Two petitioners have lost an application seeking orders from Environment and Land Court seeking to restrain the Murang’a County government and the National Land Commission from proceeding with the approval and consideration of an application for extension of a lease for the Del Monte fruit company.
Ephantus Githae and James Mwangi had sought conservatory orders saying they had reasonable fear that the process may be done in secrecy in contravention of the principles of access to information and public participation and pleaded with the court to issue the orders.
“The motion seeks one prayer – that the court issues conservatory orders directed at the respondents restraining them from proceeding with approval and or consideration of an application for extension of leases lodged by the proprietors in any manner dealing with the reversionary interests with respect to the properties.
“The petitioners aver that the suit lands are leased to Del Monte, a non-citizen company, for their exclusive utilisation for pineapple farming, canning and export,” the court documents read.
The petitioners accused the respondents of violating the provisions of Article 60 of the Constitution by not involving them and the residents of Murang’a, an accusation that the county government, through Lands Executive Sarah Masaki, denied, saying when the opportune time comes, they will involve residents.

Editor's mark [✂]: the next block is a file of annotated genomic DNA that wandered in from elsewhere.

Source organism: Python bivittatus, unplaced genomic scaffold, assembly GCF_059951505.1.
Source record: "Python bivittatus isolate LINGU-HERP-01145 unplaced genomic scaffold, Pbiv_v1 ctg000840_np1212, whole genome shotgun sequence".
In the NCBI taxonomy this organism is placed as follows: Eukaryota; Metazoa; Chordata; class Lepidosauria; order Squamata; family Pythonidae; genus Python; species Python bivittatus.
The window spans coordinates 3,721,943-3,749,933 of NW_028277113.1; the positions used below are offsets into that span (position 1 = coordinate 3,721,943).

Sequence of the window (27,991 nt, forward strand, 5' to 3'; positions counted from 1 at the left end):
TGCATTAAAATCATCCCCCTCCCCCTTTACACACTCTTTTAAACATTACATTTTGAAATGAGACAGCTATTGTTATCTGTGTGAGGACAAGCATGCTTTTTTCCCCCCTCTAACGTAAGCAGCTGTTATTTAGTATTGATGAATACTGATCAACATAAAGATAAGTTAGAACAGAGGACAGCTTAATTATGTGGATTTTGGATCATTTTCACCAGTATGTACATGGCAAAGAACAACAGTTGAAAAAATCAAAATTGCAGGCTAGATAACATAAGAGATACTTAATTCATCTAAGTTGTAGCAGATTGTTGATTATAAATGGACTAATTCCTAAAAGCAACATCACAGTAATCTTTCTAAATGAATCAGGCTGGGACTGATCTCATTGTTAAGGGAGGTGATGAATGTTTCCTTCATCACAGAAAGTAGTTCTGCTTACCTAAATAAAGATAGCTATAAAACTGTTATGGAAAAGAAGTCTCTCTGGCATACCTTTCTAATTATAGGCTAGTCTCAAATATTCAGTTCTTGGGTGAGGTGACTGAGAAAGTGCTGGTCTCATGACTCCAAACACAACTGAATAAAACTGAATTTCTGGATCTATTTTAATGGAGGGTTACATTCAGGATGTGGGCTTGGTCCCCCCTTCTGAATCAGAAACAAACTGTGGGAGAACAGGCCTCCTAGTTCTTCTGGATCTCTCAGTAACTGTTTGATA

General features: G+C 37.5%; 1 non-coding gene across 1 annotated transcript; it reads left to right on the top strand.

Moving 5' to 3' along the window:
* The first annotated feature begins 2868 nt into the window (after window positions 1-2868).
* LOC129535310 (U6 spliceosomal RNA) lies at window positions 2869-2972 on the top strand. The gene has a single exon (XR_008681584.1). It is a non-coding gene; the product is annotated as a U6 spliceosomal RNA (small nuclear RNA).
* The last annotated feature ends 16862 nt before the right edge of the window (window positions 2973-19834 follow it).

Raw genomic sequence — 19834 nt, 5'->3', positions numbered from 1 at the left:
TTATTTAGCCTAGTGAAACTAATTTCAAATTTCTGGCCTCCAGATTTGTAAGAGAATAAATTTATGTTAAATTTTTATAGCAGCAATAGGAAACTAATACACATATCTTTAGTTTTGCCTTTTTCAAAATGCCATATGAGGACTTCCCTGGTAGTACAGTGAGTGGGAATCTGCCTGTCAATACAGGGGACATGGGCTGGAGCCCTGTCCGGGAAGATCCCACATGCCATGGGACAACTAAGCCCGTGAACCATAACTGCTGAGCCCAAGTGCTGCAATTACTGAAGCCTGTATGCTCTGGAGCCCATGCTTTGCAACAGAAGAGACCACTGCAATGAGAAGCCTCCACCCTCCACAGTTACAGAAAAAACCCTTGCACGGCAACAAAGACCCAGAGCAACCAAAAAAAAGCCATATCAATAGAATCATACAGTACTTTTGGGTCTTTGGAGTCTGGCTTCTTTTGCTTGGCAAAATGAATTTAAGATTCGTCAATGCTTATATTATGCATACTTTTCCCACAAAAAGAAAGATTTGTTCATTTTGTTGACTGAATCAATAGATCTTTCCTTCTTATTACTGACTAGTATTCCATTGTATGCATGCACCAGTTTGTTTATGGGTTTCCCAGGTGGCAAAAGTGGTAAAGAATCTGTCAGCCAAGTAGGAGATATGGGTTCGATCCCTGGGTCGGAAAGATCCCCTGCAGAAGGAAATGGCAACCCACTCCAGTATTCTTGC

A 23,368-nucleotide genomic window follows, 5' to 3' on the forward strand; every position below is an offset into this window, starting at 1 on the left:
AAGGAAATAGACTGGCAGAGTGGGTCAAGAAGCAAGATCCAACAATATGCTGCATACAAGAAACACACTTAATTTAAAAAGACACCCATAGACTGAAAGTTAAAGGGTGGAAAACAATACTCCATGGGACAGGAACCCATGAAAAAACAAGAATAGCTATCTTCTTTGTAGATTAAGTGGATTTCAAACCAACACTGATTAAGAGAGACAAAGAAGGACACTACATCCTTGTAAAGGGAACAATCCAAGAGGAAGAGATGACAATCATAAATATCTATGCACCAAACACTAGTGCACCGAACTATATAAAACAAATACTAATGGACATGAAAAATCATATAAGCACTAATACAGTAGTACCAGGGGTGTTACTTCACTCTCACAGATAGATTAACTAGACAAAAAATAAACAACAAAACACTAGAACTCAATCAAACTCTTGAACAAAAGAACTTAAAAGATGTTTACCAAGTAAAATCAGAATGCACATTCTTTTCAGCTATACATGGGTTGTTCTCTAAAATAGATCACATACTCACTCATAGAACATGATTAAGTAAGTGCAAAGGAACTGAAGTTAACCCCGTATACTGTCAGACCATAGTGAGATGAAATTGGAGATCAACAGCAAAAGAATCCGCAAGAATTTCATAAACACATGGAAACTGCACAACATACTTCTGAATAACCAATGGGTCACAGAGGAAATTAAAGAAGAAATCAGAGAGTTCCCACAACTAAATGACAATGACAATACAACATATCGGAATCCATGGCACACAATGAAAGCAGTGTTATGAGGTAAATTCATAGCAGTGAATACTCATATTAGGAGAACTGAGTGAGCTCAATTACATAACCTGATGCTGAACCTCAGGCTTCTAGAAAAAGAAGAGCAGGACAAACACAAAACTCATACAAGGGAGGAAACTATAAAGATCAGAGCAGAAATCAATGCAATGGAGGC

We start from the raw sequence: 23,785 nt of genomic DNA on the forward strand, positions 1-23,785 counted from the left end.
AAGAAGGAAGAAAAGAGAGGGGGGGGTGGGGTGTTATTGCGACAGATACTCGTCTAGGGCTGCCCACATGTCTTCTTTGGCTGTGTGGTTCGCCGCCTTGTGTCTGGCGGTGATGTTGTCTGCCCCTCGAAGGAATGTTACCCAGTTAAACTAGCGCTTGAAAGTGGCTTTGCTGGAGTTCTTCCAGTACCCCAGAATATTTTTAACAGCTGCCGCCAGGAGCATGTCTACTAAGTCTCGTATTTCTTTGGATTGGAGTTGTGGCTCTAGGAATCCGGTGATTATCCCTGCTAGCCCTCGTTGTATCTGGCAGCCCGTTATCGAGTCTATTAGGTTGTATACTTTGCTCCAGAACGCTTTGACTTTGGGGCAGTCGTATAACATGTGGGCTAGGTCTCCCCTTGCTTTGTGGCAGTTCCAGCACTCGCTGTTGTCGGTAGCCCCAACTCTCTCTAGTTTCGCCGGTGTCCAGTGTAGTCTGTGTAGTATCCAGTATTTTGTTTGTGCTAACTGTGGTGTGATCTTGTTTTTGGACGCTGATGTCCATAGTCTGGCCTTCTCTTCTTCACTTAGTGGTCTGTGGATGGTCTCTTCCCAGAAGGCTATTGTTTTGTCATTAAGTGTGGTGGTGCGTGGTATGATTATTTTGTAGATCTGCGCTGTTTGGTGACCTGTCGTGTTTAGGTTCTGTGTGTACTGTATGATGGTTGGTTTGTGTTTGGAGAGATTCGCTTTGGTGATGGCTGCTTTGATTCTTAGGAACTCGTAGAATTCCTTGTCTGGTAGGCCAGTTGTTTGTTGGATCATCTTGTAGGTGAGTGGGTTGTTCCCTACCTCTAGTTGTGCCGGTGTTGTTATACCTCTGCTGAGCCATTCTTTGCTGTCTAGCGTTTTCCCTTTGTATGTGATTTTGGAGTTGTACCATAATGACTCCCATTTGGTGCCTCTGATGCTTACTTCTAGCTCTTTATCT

“The land lease expires in 2022 and Del Monte has commenced the process of applying for the renewal of the said leases. No decision has been made as the process is still in infancy stage and at the opportune stage, residents will be involved,” she said in an affidavit.
According to Ms Masaki, the county will put into consideration views of residents on land use since it is the custodian of the local community interests in such matters.
While dismissing the application, Justice Grace Kemei said it failed to establish a prima facie case and that it was brought to the court prematurely.
“The suit land is still registered under the name of Del Monte and as of now, the land is private property and, therefore, there are no public assets in form of reversionary interests that the petitioners have alluded to in the application.
“The petitioners failed to demonstrate a prima facie case and it is the finding of this court that the application is brought to the court prematurely,” the judge said, adding that there were no constitutional rights being threatened to warrant the court to issue the conservatory orders sought.
The petitioners moved to court in 2018 seeking to have the county to place international and local bids, upon expiry of Del Monte’s lease, with the aim of attracting new investors who would first have to explain how Murang’a residents would benefit from the investment.